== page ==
A focus on forests and communities
The Paris Agreement acknowledges the link between climate change and human rights. In its Preamble, countries are called on to respect and promote human rights in the climate actions that they develop and implement. The rights of indigenous peoples, local communities, migrants, persons with disabilities and children, as well gender equality and the empowerment of women are especially emphasized. Because of this, human rights and the rights of vulnerable groups should be a consideration in all climate actions that are undertaken under the Paris Agreement.
The Paris Agreement Preamble also recognizes the value of forests as sinks and reservoirs of greenhouse gases It further notes the importance of ensuring the integrity of ecosystems and biodiversity when undertaking climate change actions.
Conserving and enhancing forests is a critical component of climate change mitigation. The Paris Agreement encourages parties to support or implement activities under the REDD+ framework, which should provide incentives for activities in developing countries that reduce emissions from deforestation and forest degradation, conserve and sustainably manage forests and enhance forest carbon stocks.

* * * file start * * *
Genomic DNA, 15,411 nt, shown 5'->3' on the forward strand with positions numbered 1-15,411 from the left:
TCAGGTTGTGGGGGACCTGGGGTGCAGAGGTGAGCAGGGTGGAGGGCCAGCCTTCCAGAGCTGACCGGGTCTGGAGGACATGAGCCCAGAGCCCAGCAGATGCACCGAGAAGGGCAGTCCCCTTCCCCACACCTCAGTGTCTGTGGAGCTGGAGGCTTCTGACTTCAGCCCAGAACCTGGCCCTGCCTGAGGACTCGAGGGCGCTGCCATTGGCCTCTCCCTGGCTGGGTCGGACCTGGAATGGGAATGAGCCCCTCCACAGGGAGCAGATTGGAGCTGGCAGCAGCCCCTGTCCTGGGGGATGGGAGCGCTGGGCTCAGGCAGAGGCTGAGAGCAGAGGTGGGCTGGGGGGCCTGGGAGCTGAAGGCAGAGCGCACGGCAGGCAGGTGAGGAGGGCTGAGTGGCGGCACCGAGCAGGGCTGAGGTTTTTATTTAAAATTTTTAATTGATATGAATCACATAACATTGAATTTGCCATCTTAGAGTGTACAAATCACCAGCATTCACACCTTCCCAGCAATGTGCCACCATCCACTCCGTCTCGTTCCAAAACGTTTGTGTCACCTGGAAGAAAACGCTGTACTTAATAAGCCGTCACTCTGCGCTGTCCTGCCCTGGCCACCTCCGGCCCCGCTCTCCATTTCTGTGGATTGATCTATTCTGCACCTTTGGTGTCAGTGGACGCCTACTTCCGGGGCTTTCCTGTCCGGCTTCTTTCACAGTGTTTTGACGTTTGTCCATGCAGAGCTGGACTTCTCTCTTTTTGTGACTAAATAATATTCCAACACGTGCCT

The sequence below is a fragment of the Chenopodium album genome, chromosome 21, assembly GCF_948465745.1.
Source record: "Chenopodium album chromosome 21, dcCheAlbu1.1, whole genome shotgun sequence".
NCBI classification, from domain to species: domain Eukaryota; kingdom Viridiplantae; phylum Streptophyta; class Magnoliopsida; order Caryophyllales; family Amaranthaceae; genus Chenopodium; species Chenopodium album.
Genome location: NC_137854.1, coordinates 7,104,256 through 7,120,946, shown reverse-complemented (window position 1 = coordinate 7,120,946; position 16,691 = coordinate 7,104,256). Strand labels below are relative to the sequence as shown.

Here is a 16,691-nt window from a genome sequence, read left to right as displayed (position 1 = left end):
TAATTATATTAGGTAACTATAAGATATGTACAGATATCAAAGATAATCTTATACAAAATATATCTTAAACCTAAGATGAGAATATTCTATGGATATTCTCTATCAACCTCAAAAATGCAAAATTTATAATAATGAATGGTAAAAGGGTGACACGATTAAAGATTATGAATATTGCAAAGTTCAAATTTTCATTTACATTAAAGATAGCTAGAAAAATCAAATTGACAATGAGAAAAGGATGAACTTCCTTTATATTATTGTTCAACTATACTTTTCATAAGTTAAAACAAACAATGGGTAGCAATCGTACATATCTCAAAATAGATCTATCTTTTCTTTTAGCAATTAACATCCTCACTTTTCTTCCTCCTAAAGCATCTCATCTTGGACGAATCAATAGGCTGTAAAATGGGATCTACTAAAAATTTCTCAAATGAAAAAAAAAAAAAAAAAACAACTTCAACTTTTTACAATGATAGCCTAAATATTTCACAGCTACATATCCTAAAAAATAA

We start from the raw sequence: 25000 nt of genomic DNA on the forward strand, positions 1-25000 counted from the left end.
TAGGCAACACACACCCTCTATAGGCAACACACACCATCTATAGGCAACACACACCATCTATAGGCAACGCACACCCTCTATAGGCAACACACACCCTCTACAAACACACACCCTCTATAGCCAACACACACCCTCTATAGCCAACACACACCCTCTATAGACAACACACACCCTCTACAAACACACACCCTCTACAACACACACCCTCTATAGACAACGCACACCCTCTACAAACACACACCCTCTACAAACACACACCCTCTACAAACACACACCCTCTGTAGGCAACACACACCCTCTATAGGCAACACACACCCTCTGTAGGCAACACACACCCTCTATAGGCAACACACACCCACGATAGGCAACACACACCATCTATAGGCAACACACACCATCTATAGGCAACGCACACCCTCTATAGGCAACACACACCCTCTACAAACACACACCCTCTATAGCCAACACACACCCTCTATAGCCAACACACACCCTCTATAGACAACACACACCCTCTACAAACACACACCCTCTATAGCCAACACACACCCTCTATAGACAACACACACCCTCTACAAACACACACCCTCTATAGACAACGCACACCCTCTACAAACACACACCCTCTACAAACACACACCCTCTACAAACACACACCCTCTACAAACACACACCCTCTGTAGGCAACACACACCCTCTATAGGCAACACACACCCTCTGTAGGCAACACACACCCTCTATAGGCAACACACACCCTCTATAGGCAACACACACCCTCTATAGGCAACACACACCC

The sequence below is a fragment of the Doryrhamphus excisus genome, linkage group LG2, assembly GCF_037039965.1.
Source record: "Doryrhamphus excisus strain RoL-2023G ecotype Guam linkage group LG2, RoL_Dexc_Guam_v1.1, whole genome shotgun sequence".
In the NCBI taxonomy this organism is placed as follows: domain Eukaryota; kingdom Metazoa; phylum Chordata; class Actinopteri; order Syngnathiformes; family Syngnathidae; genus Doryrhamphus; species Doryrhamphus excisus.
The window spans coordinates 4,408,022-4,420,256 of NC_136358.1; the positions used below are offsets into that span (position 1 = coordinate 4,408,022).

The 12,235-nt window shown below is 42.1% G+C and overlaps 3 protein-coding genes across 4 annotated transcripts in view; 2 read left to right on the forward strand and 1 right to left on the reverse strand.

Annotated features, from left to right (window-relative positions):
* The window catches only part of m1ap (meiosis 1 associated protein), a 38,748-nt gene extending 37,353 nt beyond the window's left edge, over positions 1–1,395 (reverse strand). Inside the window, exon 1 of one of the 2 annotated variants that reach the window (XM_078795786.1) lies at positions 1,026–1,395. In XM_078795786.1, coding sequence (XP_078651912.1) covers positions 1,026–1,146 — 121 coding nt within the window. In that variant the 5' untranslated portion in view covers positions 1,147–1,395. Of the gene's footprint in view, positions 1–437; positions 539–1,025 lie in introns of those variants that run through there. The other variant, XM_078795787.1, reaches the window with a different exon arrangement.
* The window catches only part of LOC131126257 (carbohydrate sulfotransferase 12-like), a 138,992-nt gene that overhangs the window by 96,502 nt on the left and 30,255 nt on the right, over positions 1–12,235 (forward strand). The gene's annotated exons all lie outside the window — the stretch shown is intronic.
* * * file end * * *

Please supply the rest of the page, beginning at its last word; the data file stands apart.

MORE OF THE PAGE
It also affirms the importance of providing incentives for non-carbon benefits, acknowledging that in addition to their value as carbon sinks and reservoirs, forests also provide habitats for biodiversity, sources for community livelihoods and key ecosystem services.
The Paris Agreement also recognizes the importance of avoiding and minimizing the loss and damage that occurs because of climate change. The negative effects of climate change have slowly but inexorably become more and more evident; climate change mitigation actions can no longer prevent climate change, but are now focused on controlling the degree to which it will impact future generations.
Adaptation measures may no longer be enough to respond to extreme weather events (such as typhoons, droughts and heat waves) and slow onset events (such as sea level rise and land and forest degradation). Enhanced action and support are needed to be able to address these adverse effects, especially for developing countries which are often most at risk.
The agenda in Bonn
This year, countries will continue negotiations on the implementation of the Paris Agreement. Questions related to land use, human rights and sustainable development are expected to come up in several discussions.